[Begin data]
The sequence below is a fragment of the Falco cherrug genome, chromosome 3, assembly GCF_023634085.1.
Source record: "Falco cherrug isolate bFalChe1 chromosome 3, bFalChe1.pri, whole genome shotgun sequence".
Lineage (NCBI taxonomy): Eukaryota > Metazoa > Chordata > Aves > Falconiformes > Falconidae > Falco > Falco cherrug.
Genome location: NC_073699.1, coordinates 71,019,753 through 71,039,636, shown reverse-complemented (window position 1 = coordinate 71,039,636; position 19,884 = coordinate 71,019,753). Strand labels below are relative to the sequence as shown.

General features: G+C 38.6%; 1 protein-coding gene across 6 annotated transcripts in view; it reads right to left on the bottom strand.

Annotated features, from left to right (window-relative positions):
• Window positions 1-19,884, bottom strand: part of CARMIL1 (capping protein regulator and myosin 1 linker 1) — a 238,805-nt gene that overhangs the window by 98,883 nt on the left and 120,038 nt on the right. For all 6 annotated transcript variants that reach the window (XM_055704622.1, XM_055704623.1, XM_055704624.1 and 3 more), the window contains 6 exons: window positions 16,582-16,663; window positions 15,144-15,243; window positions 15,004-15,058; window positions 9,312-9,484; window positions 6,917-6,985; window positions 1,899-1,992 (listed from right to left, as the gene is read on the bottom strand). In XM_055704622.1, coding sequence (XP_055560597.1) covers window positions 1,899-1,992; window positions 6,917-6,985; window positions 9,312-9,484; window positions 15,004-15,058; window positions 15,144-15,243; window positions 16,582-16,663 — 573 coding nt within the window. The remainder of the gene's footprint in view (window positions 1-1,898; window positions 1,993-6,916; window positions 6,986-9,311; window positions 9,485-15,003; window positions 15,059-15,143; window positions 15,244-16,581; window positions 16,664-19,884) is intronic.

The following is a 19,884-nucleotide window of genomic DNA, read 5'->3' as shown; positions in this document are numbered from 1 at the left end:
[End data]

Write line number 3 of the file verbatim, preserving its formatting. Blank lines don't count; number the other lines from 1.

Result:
Lineage (NCBI taxonomy): Eukaryota > Metazoa > Chordata > Aves > Falconiformes > Falconidae > Falco > Falco cherrug.